Adam Pantozzi/NBAE via Getty Images

Nneka Ogwuimke has always put in the work. Anyone who has followed the career of the six-time WNBA All Star, 2016 MVP and WNBA Champion knows that Nneka’s game is the epitome of hustle and technique. But in the past couple of years, it’s been her off-court work that has been the most impactful.

As President of the WNBA Players Association, Nneka helped the players sign a historic Collective Bargaining Agreement in early 2020. With a 53% increase in total cash compensation, upgrades to travel and living accommodations, and new maternity/family planning benefits, the deal has been touted as symbolizing “a radical shift” in how our country values women’s sports. For Nneka (aka “Madame President”) the experience of leading the league’s players to this historic agreement was invaluable practice for guiding them through the rest of what 2020 had in store.

As WNBPA President, Nneka’s top objective is player engagement.

“Up until the last CBA, the [player] participation was abysmal,” she laments to Kelley O’Hara on the JWS podcast, “That was something I knew as President that I wanted to change.”

Luckily her relentlessness on the court translated well as she and her executive committee hounded players to participate in Zoom calls and reply to emails throughout the year of negotiations. They wanted to hear from every player about their individual experience and needs. This “badgering” approach led to widespread buy-in and a sense of cohesion among the player group, which Nneka believes is even more important than the relationship between the league and players.

“One thing that can’t happen is disjointedness among the players,” she tells O’Hara, “When you link up, they don’t have an option.”

Playing the 2020 season against the backdrop of an ongoing pandemic and the George Floyd protests, the now-unified players gave Nneka two clear objectives in negotiating a bubble (“Wubble”) season with the league: they wanted to earn 100% of their salaries and they wanted to amplify their voices on social justice. The league agreed to meet them on both fronts.

The WNBA Wubble season was historic for many reasons. The league played a 22-game season and a full post-season over 14 weeks with zero positive Covid-19 cases. Fans witnessed a new league record of 83.1 average points per game, a new single game assist record (Courtney Vandersloot’s 18), a new playoff game assist record (Sue Bird’s 16), and a new all-time rebound record (Sylvia Fowles’ 3,360). In other words, players showed up, and their audience did as well, with television viewership up 68% from the year before.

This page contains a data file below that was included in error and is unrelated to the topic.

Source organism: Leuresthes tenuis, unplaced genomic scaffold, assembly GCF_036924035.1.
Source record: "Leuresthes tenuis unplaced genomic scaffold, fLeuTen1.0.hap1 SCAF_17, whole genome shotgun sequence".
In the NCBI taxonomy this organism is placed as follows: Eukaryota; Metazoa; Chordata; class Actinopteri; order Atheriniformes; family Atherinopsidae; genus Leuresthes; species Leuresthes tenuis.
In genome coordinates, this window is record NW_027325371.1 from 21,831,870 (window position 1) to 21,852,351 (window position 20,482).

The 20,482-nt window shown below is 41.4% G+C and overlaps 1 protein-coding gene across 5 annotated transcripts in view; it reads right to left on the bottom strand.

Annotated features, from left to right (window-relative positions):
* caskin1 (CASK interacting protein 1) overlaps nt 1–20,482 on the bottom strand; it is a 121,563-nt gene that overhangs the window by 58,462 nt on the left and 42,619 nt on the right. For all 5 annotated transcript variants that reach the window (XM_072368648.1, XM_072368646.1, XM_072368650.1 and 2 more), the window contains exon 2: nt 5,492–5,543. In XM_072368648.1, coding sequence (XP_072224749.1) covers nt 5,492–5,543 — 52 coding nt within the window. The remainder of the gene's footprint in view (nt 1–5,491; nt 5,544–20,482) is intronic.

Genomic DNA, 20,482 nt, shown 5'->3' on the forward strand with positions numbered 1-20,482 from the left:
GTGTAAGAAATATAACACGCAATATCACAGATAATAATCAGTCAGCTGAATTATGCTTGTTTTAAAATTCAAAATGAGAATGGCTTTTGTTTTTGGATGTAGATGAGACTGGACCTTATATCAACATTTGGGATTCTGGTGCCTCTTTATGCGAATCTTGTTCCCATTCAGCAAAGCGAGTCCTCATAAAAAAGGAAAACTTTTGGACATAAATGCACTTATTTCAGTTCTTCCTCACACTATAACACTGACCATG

But what Nneka is most proud of is how the players used their platform to advocate for social justice. Several initiatives, including messaging around #SayHerName and Black Lives Matter, were incorporated right from the start. Other decisions had to be made in real time as events unfolded outside the Wubble, such as wearing pre-game “Vote Warnock” shirts to support Reverend Raphael Warnock in his campaign against sitting Georgia Senator and WNBA team co-owner Kelly Loeffler, who publicly critiqued the league’s support of Black Lives Matter. (Note: Warnock and Loeffler will be heading to a run-off election in January.)

Most poignantly, the league had to decide whether they would join their fellow athletes in boycotting a night of games after Jacob Blake was shot seven times in the back by a police officer.  Fortunately, the league had a leader who had spent the last year and a half establishing a culture of listening to all voices and then acting in unity. After sorting through a sea of emotions about what they should do, the players opted not to play. They also postponed all games the following day, declaring it a “Day of Reflection.” The image from that afternoon of every single player gathered in the gym, standing shoulder to shoulder with arms linked, is an undeniable statement of their solidarity.

For Nneka, the WNBA’s long track record of progressive political activism is easy to explain.

“We’re 70% Black women. It’s just that simple really,” she tells O’Hara on the podcast. “We are, unfortunately, inherently political. We don’t choose to be, it just is. That authenticity drives our action.”

As impressive as the on and off-court accomplishments of the 2020 Wubble season were, it also took a significant toll. Like many of her colleagues, Nneka was emotionally and physically depleted by the end.

“I wasn’t holding up,” she admits to O’Hara, “And I think it’s important for people to know that, because in a world where we’re looking for a release and an escape, people need to understand what these women and men did to put a game on your television. It was hard.”

But they made it through, thanks in large part to the highly-engaged and cohesive culture Nneka began building way before the craziness of 2020 hit. Her innate knack for leadership isn’t displayed in having the biggest voice or by bullishly standing her ground. It’s evidenced in her commitment to listening to ALL voices (even those sitting on the opposite side of the table), recognizing common goals, being comfortable with nuance, and finding creative solutions that serve all stakeholders.

Nneka Ogwumike’s newest nickname may have started in jest, but in a year when our nation is selecting its leaders, we think “Madame President” has a really nice ring to it.

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